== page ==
Monday, January 26, 2009

The limits of mass appeal

A few years ago, when we were laying down tracks for Highways and Hiking Shoes, producer Drew Raison made the following comment:

"Your music appeals to both men and women, and to people of all ages."

He intended it as a compliment, and I took it as such. It meant a lot coming from someone who'd worked with as many talented people as he had. But a big part of me was thinking, uh oh.

See, if you're lucky enough to have the backing of a major label, and you're also lucky enough to be one of the few bands the label is focusing on, then mass appeal is great. They get you on the radio, lots of people like you, and those people buy your stuff. Happiness. If, on the other hand, you're a total unknown with no hope of conventional radio play, mass appeal gets you nowhere. Why? Because people who are into mainstream music don't need you. They can easily satisfy their listening fix by tuning into FM.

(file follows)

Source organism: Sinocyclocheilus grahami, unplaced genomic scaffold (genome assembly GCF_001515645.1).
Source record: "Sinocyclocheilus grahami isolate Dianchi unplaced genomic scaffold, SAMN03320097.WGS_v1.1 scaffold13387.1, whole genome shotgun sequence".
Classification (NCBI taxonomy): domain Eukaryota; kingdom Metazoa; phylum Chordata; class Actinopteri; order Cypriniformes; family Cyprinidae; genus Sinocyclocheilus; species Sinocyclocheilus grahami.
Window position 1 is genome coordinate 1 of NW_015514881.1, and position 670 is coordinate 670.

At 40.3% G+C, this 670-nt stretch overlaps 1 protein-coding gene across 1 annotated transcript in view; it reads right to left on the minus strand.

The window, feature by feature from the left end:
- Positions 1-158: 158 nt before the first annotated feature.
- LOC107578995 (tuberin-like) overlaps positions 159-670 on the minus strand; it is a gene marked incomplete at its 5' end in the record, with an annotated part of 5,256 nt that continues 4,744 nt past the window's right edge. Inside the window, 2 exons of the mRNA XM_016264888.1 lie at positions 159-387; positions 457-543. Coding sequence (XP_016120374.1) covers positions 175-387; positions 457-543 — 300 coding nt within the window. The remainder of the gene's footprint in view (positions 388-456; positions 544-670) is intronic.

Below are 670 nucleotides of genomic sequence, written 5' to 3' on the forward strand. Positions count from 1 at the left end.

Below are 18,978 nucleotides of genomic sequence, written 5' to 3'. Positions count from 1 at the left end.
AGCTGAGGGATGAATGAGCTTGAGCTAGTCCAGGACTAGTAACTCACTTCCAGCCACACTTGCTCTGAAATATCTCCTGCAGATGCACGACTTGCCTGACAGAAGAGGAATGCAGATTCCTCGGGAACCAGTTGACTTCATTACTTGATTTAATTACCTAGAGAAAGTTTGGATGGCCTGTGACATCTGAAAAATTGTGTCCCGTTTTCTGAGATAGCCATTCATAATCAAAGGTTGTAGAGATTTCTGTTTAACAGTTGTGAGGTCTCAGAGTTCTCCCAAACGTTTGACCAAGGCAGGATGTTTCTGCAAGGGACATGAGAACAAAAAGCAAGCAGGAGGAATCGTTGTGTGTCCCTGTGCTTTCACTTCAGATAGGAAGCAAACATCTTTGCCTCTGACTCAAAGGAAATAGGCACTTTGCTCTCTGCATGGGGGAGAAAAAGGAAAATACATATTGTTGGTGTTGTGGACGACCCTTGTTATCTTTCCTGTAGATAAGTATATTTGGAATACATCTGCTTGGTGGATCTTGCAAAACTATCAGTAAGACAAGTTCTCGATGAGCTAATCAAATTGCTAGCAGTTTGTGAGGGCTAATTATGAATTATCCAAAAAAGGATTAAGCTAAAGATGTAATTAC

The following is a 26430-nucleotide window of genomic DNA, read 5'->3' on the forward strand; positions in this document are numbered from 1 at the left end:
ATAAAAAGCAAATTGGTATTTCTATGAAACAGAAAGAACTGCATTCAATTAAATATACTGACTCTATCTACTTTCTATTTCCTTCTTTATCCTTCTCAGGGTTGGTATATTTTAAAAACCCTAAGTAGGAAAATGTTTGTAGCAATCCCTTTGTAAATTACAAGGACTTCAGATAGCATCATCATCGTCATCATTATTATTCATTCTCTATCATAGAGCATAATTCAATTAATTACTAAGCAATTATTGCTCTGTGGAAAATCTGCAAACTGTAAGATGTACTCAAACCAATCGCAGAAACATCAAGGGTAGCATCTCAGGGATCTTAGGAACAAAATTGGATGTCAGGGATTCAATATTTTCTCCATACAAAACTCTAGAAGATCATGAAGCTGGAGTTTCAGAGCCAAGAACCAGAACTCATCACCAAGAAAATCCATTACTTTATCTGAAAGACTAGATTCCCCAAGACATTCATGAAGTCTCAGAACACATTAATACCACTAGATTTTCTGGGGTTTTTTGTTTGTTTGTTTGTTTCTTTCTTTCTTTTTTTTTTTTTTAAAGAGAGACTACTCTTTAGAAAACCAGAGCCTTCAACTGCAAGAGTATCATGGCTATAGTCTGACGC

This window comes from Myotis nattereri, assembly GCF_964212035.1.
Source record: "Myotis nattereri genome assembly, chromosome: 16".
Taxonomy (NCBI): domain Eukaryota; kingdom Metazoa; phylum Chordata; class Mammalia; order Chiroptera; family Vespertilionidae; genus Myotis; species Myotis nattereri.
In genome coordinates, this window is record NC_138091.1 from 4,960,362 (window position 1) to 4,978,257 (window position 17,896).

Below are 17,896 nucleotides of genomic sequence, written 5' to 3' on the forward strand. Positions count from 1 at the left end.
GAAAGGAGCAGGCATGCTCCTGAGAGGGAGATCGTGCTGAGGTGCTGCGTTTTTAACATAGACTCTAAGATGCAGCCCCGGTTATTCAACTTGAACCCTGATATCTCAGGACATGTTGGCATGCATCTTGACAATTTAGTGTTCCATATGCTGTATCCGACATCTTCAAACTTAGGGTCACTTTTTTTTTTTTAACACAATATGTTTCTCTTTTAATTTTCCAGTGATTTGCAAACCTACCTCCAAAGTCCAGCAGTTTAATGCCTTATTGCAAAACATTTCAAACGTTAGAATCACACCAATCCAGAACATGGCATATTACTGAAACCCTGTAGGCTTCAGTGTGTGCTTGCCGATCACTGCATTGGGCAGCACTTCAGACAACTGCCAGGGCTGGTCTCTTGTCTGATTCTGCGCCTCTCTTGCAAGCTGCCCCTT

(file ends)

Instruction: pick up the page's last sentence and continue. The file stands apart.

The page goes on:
If you're working the long tail of music, you want to have a niche. The narrower the better. Your fan base will be easier to find ... and quite a bit more fanatical.

Put it this way. If you made everyone in the English-speaking world listen to a song by Cinder Bridge, and then made them listen to some song in the wizard rock genre, my guess is that more people would be into Cinder Bridge. But I promise you, Draco and the Malfoys have way, way more fans than we do right now.

The way I see it, either Cinder Bridge goes in a completely new direction and stakes out a teeny tiny niche, or we find a way to sell what we're already doing. We already know it isn't going to be the former. While it's great to experiment and evolve as we go, we're not about to change everything up for the sole purpose of marketing.

So how do we promote what we're already doing?

More thoughts in a future post.

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